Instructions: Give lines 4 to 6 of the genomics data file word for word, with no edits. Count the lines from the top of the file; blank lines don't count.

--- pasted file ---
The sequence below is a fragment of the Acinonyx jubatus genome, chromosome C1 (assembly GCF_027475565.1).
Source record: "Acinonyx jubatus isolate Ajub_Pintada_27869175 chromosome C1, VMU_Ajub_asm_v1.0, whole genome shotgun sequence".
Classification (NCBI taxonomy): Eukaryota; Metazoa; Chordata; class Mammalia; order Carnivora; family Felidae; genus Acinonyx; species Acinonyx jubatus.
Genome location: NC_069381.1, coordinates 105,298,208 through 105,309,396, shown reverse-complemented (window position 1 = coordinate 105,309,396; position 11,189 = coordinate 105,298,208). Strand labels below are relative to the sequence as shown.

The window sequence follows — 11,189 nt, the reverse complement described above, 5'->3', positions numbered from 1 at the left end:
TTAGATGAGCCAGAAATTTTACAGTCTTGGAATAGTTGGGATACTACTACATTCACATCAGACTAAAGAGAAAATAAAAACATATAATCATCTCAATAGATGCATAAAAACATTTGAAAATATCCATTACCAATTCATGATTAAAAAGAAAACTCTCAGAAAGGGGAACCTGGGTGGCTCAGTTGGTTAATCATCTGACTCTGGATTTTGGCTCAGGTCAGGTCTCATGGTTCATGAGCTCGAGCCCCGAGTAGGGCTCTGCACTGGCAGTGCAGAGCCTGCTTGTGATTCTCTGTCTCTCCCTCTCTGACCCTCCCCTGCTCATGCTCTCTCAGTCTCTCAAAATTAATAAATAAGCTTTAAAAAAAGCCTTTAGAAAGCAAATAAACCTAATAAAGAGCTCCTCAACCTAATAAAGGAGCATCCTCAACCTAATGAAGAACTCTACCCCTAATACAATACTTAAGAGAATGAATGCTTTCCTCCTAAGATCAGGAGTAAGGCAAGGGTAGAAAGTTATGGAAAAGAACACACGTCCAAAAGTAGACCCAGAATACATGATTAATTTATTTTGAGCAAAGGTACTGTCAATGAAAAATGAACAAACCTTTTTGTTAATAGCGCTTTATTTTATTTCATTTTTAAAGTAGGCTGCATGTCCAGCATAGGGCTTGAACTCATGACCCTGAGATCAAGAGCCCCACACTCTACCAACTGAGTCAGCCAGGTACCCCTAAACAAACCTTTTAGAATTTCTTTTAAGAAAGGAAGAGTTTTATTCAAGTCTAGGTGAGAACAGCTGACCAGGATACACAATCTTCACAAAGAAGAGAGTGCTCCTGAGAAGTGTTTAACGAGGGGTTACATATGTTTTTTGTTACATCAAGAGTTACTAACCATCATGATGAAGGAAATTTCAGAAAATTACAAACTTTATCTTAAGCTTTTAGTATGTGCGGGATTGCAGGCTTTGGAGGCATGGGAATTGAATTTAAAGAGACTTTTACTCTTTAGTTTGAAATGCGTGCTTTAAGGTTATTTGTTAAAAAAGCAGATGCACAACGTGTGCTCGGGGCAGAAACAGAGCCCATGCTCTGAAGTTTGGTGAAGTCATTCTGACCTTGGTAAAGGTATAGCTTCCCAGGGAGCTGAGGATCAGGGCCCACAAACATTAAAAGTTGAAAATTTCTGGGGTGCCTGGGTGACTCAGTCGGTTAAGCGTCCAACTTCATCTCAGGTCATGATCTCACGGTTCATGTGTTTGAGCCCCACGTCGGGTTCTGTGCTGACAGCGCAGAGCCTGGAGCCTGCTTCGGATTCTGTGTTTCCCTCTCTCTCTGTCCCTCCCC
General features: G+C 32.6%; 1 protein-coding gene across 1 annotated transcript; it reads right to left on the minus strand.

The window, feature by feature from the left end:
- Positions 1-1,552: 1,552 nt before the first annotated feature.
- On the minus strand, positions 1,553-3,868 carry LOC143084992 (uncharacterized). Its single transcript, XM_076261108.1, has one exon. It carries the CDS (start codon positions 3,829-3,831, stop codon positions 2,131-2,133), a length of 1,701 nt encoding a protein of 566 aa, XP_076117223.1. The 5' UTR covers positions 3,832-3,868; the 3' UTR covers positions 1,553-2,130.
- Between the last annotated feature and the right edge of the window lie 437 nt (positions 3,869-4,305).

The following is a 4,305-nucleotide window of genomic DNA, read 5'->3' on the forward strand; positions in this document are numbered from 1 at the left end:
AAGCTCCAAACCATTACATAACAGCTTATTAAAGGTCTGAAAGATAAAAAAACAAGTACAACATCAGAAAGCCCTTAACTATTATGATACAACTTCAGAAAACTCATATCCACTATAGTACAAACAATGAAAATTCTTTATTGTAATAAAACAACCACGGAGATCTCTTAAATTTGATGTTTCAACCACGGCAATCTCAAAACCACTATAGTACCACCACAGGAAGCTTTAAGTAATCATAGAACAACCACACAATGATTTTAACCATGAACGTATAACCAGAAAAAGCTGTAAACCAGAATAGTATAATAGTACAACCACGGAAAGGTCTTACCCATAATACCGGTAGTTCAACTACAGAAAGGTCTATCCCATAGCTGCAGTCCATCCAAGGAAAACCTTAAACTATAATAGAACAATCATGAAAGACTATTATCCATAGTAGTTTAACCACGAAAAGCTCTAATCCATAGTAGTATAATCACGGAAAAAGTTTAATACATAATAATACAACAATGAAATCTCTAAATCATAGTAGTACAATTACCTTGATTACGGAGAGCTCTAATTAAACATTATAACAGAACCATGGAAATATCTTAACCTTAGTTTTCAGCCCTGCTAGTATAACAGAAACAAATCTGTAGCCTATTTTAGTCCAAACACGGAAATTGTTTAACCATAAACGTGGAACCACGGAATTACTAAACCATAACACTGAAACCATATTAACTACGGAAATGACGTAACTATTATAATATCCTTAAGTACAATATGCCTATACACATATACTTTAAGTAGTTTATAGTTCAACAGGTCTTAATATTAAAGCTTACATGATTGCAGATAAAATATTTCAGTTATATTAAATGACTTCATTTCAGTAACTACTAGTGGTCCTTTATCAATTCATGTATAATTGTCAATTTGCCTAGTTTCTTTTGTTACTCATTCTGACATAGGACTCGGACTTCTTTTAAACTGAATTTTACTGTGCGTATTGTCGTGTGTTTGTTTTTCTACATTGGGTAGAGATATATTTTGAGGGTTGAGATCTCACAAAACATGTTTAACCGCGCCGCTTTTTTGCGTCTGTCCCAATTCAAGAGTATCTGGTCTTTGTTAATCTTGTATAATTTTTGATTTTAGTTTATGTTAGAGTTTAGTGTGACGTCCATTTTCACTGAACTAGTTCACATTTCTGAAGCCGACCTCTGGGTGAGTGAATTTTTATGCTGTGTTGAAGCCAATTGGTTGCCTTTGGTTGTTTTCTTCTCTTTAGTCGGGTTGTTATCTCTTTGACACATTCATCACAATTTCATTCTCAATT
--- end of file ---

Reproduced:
Genome location: NC_069381.1, coordinates 105,298,208 through 105,309,396, shown reverse-complemented (window position 1 = coordinate 105,309,396; position 11,189 = coordinate 105,298,208). Strand labels below are relative to the sequence as shown.

The window sequence follows — 11,189 nt, the reverse complement described above, 5'->3', positions numbered from 1 at the left end:
TTAGATGAGCCAGAAATTTTACAGTCTTGGAATAGTTGGGATACTACTACATTCACATCAGACTAAAGAGAAAATAAAAACATATAATCATCTCAATAGATGCATAAAAACATTTGAAAATATCCATTACCAATTCATGATTAAAAAGAAAACTCTCAGAAAGGGGAACCTGGGTGGCTCAGTTGGTTAATCATCTGACTCTGGATTTTGGCTCAGGTCAGGTCTCATGGTTCATGAGCTCGAGCCCCGAGTAGGGCTCTGCACTGGCAGTGCAGAGCCTGCTTGTGATTCTCTGTCTCTCCCTCTCTGACCCTCCCCTGCTCATGCTCTCTCAGTCTCTCAAAATTAATAAATAAGCTTTAAAAAAAGCCTTTAGAAAGCAAATAAACCTAATAAAGAGCTCCTCAACCTAATAAAGGAGCATCCTCAACCTAATGAAGAACTCTACCCCTAATACAATACTTAAGAGAATGAATGCTTTCCTCCTAAGATCAGGAGTAAGGCAAGGGTAGAAAGTTATGGAAAAGAACACACGTCCAAAAGTAGACCCAGAATACATGATTAATTTATTTTGAGCAAAGGTACTGTCAATGAAAAATGAACAAACCTTTTTGTTAATAGCGCTTTATTTTATTTCATTTTTAAAGTAGGCTGCATGTCCAGCATAGGGCTTGAACTCATGACCCTGAGATCAAGAGCCCCACACTCTACCAACTGAGTCAGCCAGGTACCCCTAAACAAACCTTTTAGAATTTCTTTTAAGAAAGGAAGAGTTTTATTCAAGTCTAGGTGAGAACAGCTGACCAGGATACACAATCTTCACAAAGAAGAGAGTGCTCCTGAGAAGTGTTTAACGAGGGGTTACATATGTTTTTTGTTACATCAAGAGTTACTAACCATCATGATGAAGGAAATTTCAGAAAATTACAAACTTTATCTTAAGCTTTTAGTATGTGCGGGATTGCAGGCTTTGGAGGCATGGGAATTGAATTTAAAGAGACTTTTACTCTTTAGTTTGAAATGCGTGCTTTAAGGTTATTTGTTAAAAAAGCAGATGCACAACGTGTGCTCGGGGCAGAAACAGAGCCCATGCTCTGAAGTTTGGTGAAGTCATTCTGACCTTGGTAAAGGTATAGCTTCCCAGGGAGCTGAGGATCAGGGCCCACAAACATTAAAAGTTGAAAATTTCTGGGGTGCCTGGGTGACTCAGTCGGTTAAGCGTCCAACTTCATCTCAGGTCATGATCTCACGGTTCATGTGTTTGAGCCCCACGTCGGGTTCTGTGCTGACAGCGCAGAGCCTGGAGCCTGCTTCGGATTCTGTGTTTCCCTCTCTCTCTGTCCCTCCCC